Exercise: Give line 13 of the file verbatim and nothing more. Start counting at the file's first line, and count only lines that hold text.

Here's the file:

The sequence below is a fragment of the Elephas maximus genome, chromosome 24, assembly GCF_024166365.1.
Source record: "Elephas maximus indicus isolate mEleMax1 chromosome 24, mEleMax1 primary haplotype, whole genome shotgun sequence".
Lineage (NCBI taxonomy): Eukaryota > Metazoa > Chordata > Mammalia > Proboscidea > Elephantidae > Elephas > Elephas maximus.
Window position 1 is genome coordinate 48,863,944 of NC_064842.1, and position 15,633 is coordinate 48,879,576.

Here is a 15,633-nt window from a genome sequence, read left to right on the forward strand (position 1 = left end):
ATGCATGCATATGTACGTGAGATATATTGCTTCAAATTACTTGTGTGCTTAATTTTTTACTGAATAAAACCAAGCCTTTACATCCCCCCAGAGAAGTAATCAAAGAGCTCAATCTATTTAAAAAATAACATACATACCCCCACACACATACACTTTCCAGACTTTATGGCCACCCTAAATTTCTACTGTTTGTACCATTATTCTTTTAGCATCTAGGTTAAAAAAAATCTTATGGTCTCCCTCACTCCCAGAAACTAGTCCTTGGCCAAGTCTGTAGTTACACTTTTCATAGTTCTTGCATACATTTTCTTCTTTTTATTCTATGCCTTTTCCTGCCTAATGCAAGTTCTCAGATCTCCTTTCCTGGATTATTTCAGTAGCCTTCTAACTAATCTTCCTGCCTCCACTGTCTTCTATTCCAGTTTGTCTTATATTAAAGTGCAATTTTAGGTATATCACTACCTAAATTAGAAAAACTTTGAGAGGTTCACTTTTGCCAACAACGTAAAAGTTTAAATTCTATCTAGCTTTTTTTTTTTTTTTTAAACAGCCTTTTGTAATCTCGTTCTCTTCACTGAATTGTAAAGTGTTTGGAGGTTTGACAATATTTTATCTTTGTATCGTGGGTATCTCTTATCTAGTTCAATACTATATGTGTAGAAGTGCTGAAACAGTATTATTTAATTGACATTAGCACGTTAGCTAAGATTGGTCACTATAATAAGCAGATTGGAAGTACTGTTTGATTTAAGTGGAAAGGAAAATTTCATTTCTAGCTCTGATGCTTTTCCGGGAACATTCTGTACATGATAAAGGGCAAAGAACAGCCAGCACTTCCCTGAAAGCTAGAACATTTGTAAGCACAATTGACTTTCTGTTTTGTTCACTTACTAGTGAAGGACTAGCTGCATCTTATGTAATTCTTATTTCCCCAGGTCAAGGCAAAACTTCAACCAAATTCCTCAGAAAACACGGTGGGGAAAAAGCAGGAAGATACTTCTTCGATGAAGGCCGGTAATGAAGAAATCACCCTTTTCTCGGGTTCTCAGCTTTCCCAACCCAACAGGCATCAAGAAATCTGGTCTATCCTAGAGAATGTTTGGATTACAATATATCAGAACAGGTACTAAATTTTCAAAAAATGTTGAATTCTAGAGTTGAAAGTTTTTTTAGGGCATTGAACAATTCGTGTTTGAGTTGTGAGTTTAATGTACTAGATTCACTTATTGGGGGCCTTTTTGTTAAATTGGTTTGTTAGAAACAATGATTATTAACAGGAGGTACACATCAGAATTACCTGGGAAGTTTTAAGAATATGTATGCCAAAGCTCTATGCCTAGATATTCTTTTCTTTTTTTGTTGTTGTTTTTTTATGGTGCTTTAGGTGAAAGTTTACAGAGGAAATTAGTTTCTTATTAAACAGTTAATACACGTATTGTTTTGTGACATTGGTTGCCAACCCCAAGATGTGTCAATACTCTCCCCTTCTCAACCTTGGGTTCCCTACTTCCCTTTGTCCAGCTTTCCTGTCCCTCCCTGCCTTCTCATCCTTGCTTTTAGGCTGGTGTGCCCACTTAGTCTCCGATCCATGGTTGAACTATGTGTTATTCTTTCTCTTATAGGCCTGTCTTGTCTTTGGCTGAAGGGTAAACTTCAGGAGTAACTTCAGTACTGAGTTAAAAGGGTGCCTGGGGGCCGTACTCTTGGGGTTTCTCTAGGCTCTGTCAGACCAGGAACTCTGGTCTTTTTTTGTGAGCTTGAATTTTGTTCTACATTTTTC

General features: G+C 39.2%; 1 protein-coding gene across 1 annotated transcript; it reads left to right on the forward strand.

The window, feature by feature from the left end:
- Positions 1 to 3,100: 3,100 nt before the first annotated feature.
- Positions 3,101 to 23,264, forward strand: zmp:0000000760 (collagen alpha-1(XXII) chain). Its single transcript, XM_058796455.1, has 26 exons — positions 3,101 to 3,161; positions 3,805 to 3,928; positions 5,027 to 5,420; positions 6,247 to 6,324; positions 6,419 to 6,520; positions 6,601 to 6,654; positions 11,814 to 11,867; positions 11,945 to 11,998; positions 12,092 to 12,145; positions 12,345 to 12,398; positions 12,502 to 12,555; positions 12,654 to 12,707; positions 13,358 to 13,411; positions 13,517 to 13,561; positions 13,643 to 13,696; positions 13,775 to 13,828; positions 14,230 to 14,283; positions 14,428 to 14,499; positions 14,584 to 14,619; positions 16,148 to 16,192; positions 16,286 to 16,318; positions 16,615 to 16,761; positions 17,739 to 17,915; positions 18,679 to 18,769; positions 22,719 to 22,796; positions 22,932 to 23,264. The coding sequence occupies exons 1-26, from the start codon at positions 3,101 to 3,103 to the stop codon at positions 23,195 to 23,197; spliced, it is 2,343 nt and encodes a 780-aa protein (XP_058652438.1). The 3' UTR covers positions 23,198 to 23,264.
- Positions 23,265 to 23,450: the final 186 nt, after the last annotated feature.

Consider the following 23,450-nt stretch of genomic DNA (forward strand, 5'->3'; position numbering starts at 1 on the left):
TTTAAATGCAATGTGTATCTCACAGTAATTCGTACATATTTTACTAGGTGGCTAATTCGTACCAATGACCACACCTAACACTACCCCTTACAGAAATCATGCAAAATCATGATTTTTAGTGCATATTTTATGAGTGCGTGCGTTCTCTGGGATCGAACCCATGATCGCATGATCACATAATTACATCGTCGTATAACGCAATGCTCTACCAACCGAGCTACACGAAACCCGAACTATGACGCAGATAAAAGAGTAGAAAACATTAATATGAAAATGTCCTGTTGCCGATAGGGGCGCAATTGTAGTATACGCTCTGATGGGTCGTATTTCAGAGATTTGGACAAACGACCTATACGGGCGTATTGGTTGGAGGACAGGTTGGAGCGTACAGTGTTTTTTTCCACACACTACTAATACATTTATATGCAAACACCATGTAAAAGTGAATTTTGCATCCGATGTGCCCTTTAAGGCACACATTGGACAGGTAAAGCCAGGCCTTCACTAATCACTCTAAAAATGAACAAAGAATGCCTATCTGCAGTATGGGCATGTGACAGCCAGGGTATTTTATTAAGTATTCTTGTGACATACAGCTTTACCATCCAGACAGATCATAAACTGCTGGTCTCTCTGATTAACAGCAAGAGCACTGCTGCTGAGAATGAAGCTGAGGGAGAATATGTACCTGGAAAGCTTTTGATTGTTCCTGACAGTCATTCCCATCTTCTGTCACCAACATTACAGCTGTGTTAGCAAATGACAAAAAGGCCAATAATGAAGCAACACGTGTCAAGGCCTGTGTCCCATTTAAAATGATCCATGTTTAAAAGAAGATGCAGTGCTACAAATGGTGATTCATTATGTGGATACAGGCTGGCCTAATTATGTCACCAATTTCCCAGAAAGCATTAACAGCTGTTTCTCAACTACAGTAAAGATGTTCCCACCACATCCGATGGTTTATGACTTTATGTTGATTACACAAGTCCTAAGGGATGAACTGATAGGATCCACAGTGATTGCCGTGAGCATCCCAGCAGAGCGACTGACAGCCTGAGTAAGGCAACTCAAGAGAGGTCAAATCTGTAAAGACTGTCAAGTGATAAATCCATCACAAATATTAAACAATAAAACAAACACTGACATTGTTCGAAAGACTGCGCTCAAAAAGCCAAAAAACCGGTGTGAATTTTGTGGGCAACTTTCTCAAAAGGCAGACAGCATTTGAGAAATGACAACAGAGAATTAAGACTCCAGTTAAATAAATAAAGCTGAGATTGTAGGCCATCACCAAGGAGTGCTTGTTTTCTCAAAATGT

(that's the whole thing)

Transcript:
TTTAAATGCAATGTGTATCTCACAGTAATTCGTACATATTTTACTAGGTGGCTAATTCGTACCAATGACCACACCTAACACTACCCCTTACAGAAATCATGCAAAATCATGATTTTTAGTGCATATTTTATGAGTGCGTGCGTTCTCTGGGATCGAACCCATGATCGCATGATCACATAATTACATCGTCGTATAACGCAATGCTCTACCAACCGAGCTACACGAAACCCGAACTATGACGCAGATAAAAGAGTAGAAAACATTAATATGAAAATGTCCTGTTGCCGATAGGGGCGCAATTGTAGTATACGCTCTGATGGGTCGTATTTCAGAGATTTGGACAAACGACCTATACGGGCGTATTGGTTGGAGGACAGGTTGGAGCGTACAGTGTTTTTTTCCACACACTACTAATACATTTATATGCAAACACCATGTAAAAGTGAATTTTGCATCCGATGTGCCCTTTAAGGCACACATTGGACAGGTAAAGCCAGGCCTTCACTAATCACTCTAAAAATGAACAAAGAATGCCTATCTGCAGTATGGGCATGTGACAGCCAGGGTATTTTATTAAGTATTCTTGTGACATACAGCTTTACCATCCAGACAGATCATAAACTGCTGGTCTCTCTGATTAACAGCAAGAGCACTGCTGCTGAGAATGAAGCTGAGGGAGAATATGTACCTGGAAAGCTTTTGATTGTTCCTGACAGTCATTCCCATCTTCTGTCACCAACATTACAGCTGTGTTAGCAAATGACAAAAAGGCCAATAATGAAGCAACACGTGTCAAGGCCTGTGTCCCATTTAAAATGATCCATGTTTAAAAGAAGATGCAGTGCTACAAATGGTGATTCATTATGTGGATACAGGCTGGCCTAATTATGTCACCAATTTCCCAGAAAGCATTAACAGCTGTTTCTCAACTACAGTAAAGATGTTCCCACCACATCCGATGGTTTATGACTTTATGTTGATTACACAAGTCCTAAGGGATGAACTGATAGGATCCACAGTGATTGCCGTGAGCATCCCAGCAGAGCGACTGACAGCCTGAGTAAGGCAACTCAAGAGAGGTCAAATCTGTAAAGACTGTCAAGTGATAAATCCATCACAAATATTAAACAATAAAACAAACACTGACATTGTTCGAAAGACTGCGCTCAAAAAGCCAAAAAACCGGTGTGAATTTTGTGGGCAACTTTCTCAAAAGGCAGACAGCATTTGAGAAATGACAACAGAGAATTAAGACTCCAGTTAAATAAATAAAGCTGAGATTGTAGGCCATCACCAAGGAGTGCTTGTTTTCTCAAAATGT